Orange juice isn’t “just as bad for you as Coke.” Don’t fall for that bullshit.
Somehow, this became a popular narrative. Especially in dieting circles, folks glanced at a nutrition label, noticed that the sugar and calorie content of the two drinks were similar and determined that they should be uttered in the same breath. This is pure nonsense. Even if OJ isn’t of the highest quality, it’s still the superior option. Consider Coke the “sugar drink” in the study below from whfoods.com:
Seven healthy test subjects were given each of three drinks, two weeks apart: blood-orange juice containing 150 milligrams of vitamin C, fortified water containing 150 milligrams of vitamin C, and a sugar and water solution containing no vitamin C. Blood samples were collected immediately before the drink was consumed, then every hour for 8 hours, and finally 24 hours after consumption of each drink. Blood samples were exposed to hydrogen peroxide, and free radical damage to DNA was evaluated at 3 and 24 hours. Only when orange juice was consumed was any protective effect seen. After drinking orange juice, DNA damage was 18% less after 3 hours, and 16% less after 24 hours. No protection against DNA damage was seen after consumption of the vitamin C fortified drink or the sugar drink.
When folks make nutrition claims like, “choose lean, low fat meats,” we ask ourselves some internal questions: “does this make sense to me?” “would I like this to be true?” or “will this be easy for me?” We check the boxes in our minds and neglect to follow up with research. Rather, we reinforce the assumptions, and they become our truths. We then find like-minded individuals and celebrate when we share similar vantage points. The spread of this behavior is fast, and a once whispered hypothesis becomes the paradigm of a nation without science to support.
I have heard some extraordinarily intelligent men and women boldly state, “OJ is just as bad as soda.” That doesn’t make them any less knowledgeable or bright. They are human and mean something entirely different. The message is that OJ is high in sugar, and Coke is high in sugar. Those are facts.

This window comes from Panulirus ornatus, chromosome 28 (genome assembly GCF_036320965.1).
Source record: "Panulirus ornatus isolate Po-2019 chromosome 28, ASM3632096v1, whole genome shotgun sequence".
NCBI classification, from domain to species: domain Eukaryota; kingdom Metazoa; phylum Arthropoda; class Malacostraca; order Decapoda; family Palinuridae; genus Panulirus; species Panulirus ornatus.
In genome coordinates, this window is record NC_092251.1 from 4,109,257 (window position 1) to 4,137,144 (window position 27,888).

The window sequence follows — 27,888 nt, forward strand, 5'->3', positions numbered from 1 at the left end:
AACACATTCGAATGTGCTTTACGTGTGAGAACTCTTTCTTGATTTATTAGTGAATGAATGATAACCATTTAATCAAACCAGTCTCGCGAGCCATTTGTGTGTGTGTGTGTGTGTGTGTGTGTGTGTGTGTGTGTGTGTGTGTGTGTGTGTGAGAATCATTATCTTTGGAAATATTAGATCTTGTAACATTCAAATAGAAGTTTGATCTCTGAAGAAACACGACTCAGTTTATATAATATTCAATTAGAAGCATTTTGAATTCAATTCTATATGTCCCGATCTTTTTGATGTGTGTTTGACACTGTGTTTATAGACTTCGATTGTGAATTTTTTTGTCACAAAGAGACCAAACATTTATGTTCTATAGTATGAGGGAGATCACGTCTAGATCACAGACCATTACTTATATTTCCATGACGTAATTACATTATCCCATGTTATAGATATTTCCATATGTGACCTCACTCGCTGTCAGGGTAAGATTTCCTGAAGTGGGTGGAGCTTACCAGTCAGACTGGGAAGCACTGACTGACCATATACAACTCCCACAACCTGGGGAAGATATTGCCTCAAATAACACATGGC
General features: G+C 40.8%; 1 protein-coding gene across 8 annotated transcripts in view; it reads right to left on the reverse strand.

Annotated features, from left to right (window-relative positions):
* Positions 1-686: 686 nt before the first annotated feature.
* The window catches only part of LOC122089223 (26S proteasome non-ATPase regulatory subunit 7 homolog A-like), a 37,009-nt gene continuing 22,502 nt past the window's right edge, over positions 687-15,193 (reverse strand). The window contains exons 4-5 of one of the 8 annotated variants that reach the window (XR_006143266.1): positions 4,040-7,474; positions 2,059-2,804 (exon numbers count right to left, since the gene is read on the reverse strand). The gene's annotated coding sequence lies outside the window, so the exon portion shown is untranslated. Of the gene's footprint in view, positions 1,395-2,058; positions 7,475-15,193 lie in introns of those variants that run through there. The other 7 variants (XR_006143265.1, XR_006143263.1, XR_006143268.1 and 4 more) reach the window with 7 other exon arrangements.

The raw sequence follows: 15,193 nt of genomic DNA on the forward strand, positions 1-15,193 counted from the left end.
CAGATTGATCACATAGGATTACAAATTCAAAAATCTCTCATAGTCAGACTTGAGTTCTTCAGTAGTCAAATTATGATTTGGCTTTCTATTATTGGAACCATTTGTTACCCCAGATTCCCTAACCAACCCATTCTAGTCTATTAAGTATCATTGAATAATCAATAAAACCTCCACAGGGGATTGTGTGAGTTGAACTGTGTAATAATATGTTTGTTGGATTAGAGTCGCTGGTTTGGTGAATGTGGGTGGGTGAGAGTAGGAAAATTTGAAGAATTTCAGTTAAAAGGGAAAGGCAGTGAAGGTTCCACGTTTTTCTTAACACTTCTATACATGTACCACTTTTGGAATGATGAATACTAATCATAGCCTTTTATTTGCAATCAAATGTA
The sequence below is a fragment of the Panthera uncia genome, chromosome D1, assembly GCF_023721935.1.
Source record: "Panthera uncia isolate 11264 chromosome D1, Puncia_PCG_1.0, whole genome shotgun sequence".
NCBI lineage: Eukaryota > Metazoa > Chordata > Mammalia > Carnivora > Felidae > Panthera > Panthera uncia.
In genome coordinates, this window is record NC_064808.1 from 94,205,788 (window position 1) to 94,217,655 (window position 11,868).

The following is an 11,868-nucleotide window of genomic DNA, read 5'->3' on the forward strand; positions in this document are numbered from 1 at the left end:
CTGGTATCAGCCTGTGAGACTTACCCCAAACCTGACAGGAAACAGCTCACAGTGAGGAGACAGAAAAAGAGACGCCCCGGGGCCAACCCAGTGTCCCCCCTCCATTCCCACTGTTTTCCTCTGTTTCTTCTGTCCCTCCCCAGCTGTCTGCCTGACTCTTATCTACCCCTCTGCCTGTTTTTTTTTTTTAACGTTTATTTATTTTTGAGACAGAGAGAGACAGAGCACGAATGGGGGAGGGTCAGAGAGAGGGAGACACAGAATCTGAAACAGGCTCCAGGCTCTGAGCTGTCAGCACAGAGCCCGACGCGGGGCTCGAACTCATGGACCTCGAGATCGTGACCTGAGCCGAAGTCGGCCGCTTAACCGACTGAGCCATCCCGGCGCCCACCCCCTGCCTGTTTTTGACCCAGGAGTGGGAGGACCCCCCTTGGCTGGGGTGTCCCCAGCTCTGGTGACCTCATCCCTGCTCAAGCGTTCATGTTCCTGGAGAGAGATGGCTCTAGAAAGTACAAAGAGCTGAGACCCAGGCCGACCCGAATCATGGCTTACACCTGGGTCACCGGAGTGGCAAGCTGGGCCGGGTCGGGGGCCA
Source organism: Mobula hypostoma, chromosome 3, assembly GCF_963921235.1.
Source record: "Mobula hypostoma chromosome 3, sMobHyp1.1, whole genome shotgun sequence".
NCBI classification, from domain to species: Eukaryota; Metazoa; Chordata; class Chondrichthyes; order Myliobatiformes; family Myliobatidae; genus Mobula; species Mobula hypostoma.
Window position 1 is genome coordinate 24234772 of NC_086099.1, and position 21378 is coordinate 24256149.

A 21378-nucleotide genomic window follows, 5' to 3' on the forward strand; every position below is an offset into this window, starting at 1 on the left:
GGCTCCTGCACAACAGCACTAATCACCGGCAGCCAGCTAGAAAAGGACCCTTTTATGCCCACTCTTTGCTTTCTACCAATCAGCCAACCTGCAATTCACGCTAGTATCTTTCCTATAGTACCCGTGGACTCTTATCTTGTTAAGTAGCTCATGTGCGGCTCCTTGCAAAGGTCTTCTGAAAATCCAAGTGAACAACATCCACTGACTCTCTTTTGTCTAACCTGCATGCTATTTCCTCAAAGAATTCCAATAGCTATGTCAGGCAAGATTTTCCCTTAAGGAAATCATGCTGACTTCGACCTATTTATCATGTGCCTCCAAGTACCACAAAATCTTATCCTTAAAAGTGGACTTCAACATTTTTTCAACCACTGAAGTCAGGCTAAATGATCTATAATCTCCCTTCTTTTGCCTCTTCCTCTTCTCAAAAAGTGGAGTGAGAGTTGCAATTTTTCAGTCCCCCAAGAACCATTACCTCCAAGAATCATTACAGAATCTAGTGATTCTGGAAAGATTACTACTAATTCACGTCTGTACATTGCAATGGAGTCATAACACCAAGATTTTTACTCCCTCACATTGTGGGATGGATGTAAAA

Now, I am certainly not suggesting the consumption of low quality orange juice. Additionally, if given the choice, why not eat the organic orange over squeezing out the juice? From the New York Times:
Whole fruits, he explained, contain a bounty of antioxidants and healthful nutrients, and their cellular scaffolding, made of fiber, makes us feel full and provides other metabolic benefits… Fiber provides “its greatest benefit when the cell walls that contain it remain intact,” he said. Sugars are effectively sequestered in the fruit’s cells, he explained, and it takes time for the digestive tract to break down those cells. The sugars therefore enter the bloodstream slowly, giving the liver more time to metabolize them… “If we take a nutrient-centric approach, just looking at sugar grams on the label, none of this is evident,” Dr. Ludwig said. “So it really requires a whole foods view.”
I know, I know, you want a drink with breakfast. Drinking organic OJ in small quantities will not kill you. Nor will Coke. The former is still the healthier option, and that is indisputable and backed up by objective material.
Don’t fall for the BS,